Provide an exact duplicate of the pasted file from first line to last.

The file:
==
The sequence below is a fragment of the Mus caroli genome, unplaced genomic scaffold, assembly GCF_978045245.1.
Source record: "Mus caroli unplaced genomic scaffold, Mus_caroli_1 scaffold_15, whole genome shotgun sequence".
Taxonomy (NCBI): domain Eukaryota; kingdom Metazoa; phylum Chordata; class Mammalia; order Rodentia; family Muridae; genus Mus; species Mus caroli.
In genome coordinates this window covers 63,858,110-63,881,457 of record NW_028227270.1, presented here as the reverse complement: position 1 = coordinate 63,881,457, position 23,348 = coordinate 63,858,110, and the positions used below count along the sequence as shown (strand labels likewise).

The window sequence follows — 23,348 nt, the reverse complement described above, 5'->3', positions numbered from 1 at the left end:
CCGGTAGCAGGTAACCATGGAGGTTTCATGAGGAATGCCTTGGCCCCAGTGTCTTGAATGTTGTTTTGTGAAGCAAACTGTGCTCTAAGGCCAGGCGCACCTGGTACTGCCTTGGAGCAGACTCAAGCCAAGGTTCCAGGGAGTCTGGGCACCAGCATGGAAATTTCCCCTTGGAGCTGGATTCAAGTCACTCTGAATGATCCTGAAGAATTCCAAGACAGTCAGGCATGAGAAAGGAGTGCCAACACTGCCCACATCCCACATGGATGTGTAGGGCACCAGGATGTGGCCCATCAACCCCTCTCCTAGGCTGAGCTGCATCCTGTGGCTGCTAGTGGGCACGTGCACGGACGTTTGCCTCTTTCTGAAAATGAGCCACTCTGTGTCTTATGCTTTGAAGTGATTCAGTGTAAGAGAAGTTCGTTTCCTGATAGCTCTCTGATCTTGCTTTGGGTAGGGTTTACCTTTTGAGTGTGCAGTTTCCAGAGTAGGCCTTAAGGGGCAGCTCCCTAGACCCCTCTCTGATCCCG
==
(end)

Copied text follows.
The sequence below is a fragment of the Mus caroli genome, unplaced genomic scaffold, assembly GCF_978045245.1.
Source record: "Mus caroli unplaced genomic scaffold, Mus_caroli_1 scaffold_15, whole genome shotgun sequence".
Taxonomy (NCBI): domain Eukaryota; kingdom Metazoa; phylum Chordata; class Mammalia; order Rodentia; family Muridae; genus Mus; species Mus caroli.
In genome coordinates this window covers 63,858,110-63,881,457 of record NW_028227270.1, presented here as the reverse complement: position 1 = coordinate 63,881,457, position 23,348 = coordinate 63,858,110, and the positions used below count along the sequence as shown (strand labels likewise).

The window sequence follows — 23,348 nt, the reverse complement described above, 5'->3', positions numbered from 1 at the left end:
CCGGTAGCAGGTAACCATGGAGGTTTCATGAGGAATGCCTTGGCCCCAGTGTCTTGAATGTTGTTTTGTGAAGCAAACTGTGCTCTAAGGCCAGGCGCACCTGGTACTGCCTTGGAGCAGACTCAAGCCAAGGTTCCAGGGAGTCTGGGCACCAGCATGGAAATTTCCCCTTGGAGCTGGATTCAAGTCACTCTGAATGATCCTGAAGAATTCCAAGACAGTCAGGCATGAGAAAGGAGTGCCAACACTGCCCACATCCCACATGGATGTGTAGGGCACCAGGATGTGGCCCATCAACCCCTCTCCTAGGCTGAGCTGCATCCTGTGGCTGCTAGTGGGCACGTGCACGGACGTTTGCCTCTTTCTGAAAATGAGCCACTCTGTGTCTTATGCTTTGAAGTGATTCAGTGTAAGAGAAGTTCGTTTCCTGATAGCTCTCTGATCTTGCTTTGGGTAGGGTTTACCTTTTGAGTGTGCAGTTTCCAGAGTAGGCCTTAAGGGGCAGCTCCCTAGACCCCTCTCTGATCCCG